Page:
Donald Trump’s advisors appear to have devised a clever strategy for getting their way with the US president-elect: lying to him.
The New York Times reports that incoming White House chief of staff Reince Priebus deceived his boss in order to thwart a planned interview with the newspaper:
It was Mr. Priebus who relayed to Mr. Trump, erroneously, that the Times had changed the conditions of the meeting, believing it would result in a cancellation, these people said.
Trump canceled the meeting with the Times with a tweet, then later agreed to keep the appointment.
Trump’s transition team didn’t immediately respond to an email about the incident. If the anecdote is true, it wouldn’t be the first time someone close to Trump lied to him in order to manipulate his views.
During the presidential campaign, the New York Post reported that Trump’s one-time campaign manager, Paul Manafort lied in order to keep New Jersey governor Chris Christie from being named Trump’s running mate:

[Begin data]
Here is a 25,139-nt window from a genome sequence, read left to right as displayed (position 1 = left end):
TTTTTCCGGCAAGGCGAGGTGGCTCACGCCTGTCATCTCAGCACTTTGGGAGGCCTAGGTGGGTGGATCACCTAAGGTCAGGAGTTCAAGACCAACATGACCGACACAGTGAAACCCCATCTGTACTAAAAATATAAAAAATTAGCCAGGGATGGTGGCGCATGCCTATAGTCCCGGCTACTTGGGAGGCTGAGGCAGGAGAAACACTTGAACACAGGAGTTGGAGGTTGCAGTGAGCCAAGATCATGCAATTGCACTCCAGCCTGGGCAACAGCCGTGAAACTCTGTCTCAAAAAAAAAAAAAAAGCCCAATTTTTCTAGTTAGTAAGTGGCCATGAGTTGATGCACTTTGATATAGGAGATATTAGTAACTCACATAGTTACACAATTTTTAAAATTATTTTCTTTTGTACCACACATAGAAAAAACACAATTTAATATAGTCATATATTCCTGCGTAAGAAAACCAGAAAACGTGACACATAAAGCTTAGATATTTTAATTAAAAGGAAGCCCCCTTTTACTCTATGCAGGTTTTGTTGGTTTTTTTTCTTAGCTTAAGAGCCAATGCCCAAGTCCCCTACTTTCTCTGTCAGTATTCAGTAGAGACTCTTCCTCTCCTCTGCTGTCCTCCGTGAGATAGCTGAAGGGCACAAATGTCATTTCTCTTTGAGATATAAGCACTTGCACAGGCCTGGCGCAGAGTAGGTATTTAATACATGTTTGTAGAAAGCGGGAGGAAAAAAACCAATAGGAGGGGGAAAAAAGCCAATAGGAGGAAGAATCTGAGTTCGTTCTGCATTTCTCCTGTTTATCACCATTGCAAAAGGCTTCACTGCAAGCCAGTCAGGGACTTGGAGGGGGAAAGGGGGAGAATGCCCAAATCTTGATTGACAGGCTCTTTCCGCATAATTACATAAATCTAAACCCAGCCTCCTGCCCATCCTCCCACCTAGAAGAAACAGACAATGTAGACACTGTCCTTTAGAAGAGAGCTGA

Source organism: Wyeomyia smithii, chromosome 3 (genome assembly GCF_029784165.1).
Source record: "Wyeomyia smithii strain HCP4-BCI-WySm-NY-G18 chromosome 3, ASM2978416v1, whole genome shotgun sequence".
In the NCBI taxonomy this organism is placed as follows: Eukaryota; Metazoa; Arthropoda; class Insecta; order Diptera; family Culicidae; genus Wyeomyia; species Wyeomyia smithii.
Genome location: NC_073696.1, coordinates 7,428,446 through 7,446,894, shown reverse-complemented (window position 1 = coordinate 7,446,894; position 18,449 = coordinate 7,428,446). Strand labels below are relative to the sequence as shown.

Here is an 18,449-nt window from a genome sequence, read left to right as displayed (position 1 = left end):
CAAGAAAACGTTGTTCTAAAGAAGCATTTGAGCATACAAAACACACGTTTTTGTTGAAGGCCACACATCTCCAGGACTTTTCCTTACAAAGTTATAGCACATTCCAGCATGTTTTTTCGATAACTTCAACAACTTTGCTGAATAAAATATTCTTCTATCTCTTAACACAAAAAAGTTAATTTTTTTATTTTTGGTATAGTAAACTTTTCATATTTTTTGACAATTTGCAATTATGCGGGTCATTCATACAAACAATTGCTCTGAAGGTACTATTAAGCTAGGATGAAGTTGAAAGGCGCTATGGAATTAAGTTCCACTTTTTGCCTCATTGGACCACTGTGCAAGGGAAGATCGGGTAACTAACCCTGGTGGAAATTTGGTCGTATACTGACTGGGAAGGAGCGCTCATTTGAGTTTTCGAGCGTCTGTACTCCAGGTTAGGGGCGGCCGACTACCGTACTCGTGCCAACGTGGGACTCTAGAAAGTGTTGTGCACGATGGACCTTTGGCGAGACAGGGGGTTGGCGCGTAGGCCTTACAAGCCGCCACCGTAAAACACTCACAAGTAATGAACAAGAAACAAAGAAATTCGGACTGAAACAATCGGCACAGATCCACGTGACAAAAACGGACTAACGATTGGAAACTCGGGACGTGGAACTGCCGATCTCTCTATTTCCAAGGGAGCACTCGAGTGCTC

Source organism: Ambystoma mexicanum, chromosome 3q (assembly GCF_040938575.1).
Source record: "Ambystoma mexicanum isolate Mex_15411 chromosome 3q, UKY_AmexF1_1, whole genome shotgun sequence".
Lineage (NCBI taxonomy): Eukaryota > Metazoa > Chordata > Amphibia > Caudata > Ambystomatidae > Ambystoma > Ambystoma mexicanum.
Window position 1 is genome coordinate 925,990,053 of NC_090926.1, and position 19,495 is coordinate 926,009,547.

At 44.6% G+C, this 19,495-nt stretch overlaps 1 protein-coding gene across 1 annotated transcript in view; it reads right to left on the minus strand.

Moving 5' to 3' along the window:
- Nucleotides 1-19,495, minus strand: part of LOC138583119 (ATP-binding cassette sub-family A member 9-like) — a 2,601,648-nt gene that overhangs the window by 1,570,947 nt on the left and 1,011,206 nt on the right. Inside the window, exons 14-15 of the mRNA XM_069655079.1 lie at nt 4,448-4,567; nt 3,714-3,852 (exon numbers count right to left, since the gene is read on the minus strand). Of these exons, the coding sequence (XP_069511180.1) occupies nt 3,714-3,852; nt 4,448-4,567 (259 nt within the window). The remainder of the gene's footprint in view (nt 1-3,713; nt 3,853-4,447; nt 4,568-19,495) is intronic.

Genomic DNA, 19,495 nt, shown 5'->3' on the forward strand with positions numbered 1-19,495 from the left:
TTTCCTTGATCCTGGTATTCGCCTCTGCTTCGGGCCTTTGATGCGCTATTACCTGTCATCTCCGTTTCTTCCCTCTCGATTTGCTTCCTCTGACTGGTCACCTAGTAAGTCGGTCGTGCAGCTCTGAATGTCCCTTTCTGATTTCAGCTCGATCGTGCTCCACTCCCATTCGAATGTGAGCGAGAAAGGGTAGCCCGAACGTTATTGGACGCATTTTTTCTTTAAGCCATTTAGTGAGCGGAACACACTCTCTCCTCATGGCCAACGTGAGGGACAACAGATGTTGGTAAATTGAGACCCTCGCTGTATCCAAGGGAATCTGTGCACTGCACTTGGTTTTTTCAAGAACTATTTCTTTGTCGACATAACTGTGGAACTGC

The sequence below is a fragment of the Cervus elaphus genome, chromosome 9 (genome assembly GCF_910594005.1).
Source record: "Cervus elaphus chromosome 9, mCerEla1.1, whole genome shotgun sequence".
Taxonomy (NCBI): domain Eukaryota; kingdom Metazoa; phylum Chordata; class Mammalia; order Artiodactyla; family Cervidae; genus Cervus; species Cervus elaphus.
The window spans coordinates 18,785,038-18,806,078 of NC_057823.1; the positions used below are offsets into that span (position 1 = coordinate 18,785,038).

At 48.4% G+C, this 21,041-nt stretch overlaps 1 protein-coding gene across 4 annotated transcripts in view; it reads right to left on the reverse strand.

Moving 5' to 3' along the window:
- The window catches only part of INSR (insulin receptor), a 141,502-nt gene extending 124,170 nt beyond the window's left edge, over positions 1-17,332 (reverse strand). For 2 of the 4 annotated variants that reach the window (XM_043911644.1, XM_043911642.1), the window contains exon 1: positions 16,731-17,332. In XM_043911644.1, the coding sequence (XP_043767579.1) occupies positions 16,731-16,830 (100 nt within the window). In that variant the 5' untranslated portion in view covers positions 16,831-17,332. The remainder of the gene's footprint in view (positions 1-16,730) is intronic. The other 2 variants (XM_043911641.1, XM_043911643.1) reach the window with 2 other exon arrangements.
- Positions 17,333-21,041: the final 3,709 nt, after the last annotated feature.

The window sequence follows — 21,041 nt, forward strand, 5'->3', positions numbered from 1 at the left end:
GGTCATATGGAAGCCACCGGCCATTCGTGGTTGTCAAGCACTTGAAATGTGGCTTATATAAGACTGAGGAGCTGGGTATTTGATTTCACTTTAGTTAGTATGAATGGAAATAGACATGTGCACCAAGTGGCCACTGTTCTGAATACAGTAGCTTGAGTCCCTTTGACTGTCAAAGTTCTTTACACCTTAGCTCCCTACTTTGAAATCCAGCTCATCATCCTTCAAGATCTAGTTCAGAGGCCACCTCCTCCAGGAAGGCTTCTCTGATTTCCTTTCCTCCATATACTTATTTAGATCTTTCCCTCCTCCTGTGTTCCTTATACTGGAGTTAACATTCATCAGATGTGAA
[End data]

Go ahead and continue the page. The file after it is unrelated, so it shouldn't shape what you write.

After Trump tentatively decided on Christie, Manafort told Trump his plane had a mechanical problem, campaign sources said, forcing Trump to spend another night in the Hoosier State [Indiana]. Pence then made his case to be Trump’s No. 2 over dinner as Trump’s advisers argued that Christie’s Bridgegate troubles would sink the campaign.
The ruse seemed to work. Trump ultimately picked Indiana governor Mike Pence after spending another evening with Pence and his wife while the plane stayed grounded.